I digress. Mark has moved to London (another fallen comrade) and teamed up with Emma Wigham to form Witching Waves. They have a new cassette-only (grrr!) release out on the excellent Soft Power Recordings, and mighty doesn't come close to it.

There's only two of them (you might've guessed that by now), and it's all the better for it. Remember that golden period for The Fall when Brix first came along and added some pop nouse to proceedings? That's sort of what these two songs remind me of.

The title track is the perfect downbeat torch song - all scratchy guitars and Woolworths drum kit. It's a kind of backward, twisted nursery rhyme of a song that is both threatening and so very, very sad. It's wonderful.

Back at the ranch, and 'Chain of Command' takes a more traditional route to your heart, with its snake-like guitar line and primal drums. I think you might want to call this beguiling, before it explodes into a lo-fi rocker. Perhaps less instant than 'Concrete', it nevertheless demands your immediate attention.

Get yourselves over to Soft Power and grab this whilst you can. There are only 100 copies - don't faff.


Monday, 10 March 2014

Happy International Indietracks Announcement Day!

It's the third most wonderful time of the year! That's right, pumpkins, those Indietracks types have gone and announced the first tranche (get me!) of bands for this year's festival, and it's a beauty pageant alright.

Headlining will be Allo Darlin' (and I can hear the bitter old men taking to Facebook to vent their spleen that it wasn't like this in their day already), along with that Gruff Rhys Jones, or whatever he's called, from Super Furry Animals and Alas Smith and Jones. Hmm, something not quite right there...

And then feast your eyes on this bag of sweets:

Dean Wareham (US), Spearmint (UK), Rocketship (US), Withered Hand (UK), The Popguns (UK), Sweet Baboo (UK), The Spook School (UK) , The Wellgreen (UK), Let’s Wrestle (UK), Night Flowers (UK), ONSIND (UK), The Very Most (US), The Blue Minkies (UK), The Yawns (UK), Thee AHs (Canada), Franny and Zooey (Dominican Republic) and Lost Tapes (Spain).

Tickets are now available at an early bird discount price of £65 (weekend) and £35 (day). These cheaper prices are available until 5pm on Sunday 11 May. After this date, prices will be £72 (weekend) and £38 (day). Weekend tickets for children aged 5-15 are £10, or £6 for a day ticket. Children under 5 get in free, which is nice but for some reason pisses some people off each year.

Tickets are available by calling the railway direct on 01773 747 674 or visiting http://www.indietracks.co.uk/tickets/. Do your worst.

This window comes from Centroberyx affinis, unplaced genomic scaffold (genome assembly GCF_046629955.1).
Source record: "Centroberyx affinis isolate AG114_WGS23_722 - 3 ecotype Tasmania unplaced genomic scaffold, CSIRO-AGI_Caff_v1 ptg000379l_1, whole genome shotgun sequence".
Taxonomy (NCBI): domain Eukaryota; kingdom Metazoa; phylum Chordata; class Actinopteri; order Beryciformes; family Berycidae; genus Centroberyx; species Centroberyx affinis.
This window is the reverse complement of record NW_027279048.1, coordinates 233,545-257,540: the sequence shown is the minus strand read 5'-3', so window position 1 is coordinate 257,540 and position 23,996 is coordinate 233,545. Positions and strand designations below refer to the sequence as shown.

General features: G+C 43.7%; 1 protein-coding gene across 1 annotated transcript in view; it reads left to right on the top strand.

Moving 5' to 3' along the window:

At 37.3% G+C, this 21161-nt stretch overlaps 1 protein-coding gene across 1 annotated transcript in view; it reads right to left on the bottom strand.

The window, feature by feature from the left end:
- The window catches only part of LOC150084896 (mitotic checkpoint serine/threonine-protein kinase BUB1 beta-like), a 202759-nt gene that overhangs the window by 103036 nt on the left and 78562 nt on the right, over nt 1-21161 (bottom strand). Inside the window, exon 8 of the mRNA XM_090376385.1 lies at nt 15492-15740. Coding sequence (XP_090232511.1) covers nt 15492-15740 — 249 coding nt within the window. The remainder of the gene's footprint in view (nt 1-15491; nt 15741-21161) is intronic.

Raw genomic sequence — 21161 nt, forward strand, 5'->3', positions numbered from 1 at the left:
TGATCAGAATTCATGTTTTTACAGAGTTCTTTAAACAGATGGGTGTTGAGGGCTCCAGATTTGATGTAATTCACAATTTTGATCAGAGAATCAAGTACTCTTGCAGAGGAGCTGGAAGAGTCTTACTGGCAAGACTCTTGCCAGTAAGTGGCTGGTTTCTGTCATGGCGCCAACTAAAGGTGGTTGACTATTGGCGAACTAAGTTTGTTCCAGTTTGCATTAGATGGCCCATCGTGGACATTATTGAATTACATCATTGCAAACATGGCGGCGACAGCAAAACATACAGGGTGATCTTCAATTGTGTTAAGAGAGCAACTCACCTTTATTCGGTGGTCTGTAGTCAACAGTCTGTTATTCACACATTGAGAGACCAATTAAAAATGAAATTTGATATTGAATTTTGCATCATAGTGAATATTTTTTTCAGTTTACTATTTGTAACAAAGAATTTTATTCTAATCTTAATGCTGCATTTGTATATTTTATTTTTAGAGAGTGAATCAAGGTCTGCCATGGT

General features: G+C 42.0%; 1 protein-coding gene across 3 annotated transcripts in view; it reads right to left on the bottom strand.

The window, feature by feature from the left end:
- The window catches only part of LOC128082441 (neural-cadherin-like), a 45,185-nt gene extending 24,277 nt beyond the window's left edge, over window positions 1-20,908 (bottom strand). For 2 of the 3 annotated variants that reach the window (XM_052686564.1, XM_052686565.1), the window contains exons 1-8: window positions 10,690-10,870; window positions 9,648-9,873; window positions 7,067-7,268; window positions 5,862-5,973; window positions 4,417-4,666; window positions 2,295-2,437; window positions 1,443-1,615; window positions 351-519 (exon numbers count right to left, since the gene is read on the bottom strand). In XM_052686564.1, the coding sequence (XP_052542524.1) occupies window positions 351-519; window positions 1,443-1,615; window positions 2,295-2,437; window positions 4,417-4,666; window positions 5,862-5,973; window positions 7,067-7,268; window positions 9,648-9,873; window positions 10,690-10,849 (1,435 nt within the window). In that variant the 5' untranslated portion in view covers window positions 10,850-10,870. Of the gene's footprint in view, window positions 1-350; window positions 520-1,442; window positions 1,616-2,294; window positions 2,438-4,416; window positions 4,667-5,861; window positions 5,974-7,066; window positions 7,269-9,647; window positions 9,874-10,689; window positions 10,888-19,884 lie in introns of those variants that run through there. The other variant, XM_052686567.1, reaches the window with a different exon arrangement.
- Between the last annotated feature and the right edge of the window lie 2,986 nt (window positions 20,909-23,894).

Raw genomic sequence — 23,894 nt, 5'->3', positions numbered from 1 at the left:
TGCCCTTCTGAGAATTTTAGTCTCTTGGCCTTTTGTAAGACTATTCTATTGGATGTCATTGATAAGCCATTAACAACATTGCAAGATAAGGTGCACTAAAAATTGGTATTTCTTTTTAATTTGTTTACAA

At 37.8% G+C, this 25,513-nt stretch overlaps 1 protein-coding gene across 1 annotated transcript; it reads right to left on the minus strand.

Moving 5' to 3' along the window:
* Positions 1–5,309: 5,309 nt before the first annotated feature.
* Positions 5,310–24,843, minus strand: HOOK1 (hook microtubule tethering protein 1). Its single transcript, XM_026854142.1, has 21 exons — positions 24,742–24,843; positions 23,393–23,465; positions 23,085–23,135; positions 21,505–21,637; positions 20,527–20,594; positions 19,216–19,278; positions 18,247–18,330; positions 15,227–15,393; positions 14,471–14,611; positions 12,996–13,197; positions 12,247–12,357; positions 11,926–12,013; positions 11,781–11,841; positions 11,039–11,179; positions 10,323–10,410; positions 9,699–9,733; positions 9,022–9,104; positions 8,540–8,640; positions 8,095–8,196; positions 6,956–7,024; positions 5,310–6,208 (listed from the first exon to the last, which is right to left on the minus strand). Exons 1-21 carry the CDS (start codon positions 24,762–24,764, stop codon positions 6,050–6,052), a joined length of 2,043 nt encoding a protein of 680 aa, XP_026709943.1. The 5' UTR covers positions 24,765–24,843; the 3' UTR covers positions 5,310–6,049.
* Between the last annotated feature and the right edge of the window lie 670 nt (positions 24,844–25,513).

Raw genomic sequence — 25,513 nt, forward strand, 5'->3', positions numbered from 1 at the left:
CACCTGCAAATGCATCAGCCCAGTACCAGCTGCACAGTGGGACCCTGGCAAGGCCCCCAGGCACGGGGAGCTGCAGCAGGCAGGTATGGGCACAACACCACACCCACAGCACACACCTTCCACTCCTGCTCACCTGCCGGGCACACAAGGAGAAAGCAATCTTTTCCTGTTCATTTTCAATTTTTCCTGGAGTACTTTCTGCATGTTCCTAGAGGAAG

Monday, 3 March 2014

Withered Hand - New Gods (Fortuna Pop!)

Honesty and open-hearted souls are not particularly the staples of the indiepop domain, but then this probably isn't an indiepop record. What is it? It's the warmest, saddest, downright heartbreaking collection of songs you'll hear this year. It's destined to make everyone sit up and gather in the majesty of Withered Hand.

This is the bit where I'm supposed to mention the Fence Collective, I'm sure, but why waste time? "Nobody in love will ever die" sings Dan Willson on opener 'Horseshoe', and isn't that something to hang your hat on? 'Cos this record seems, to me at least, to deal with a whole load of emotions, worries and "issues" that someone approaching their late-30s, entering their 40s has to come to terms with.

Excuse me if I'm projecting, Mr Willson...

"Shift your paradigm," he sings on 'Black Tambourine', telling us that, as we go through life, our priorities might change, and yeah, we might be lonely, but then isn't everyone lonely? NO. Sing it, sister.

Half the time, I wonder if Wilson is deeply unhappy, whilst the other half I think he's finally at ease with the world, and how jealous I am of that. 'Love Over Desire' is such a schizophrenic song. Also: it might be about the fear of flying - who knows?

But there are genuine toe-tappers here. The Wurlitzer pop of 'King of Hollywood' (whilst it also might be about not liking flying - concept album?), is ACTUALLY REALLY FUNNY, in a tragi-comic way. Meanwhile, the agit-pop of 'Heart Heart' is almost as powerful here as it is live. This is no mope-fest, alright?

The music? Well, the music is an incredibly fine mixture of folk-pop and Americana. It sounds as though you could play it to your Mum if she'd had two brandies too many and was 'up for a party', but is also perfect for a night in on your own. That solitude is nowhere better illustrated than on the Tompaulin-esque 'California'.

Right at the heart of this album is probably the most precious love song you'll ever hear. 'Between Love and Ruin' might be hard to deal with, but through all the turmoil is the fact that, after everything, it's all going to be okay.

It isn't so much world-weariness that runs through throughout 'New Gods', more a bewilderment at growing older, and a longing for something to grab on to. Life is still good, after all, right, and right about now this album says more to me about my life than anything else around. I might have got it all horribly wrong, but, really, I don't care because having this record around the last few weeks has been wonderful. I get the feeling it'll be there for the rest of my life. Y'know... one of those albums.

'New Gods' is out on Fortuna Pop! on 10th March. It's more of an act of self-help than an exercise in buying a record, believe me.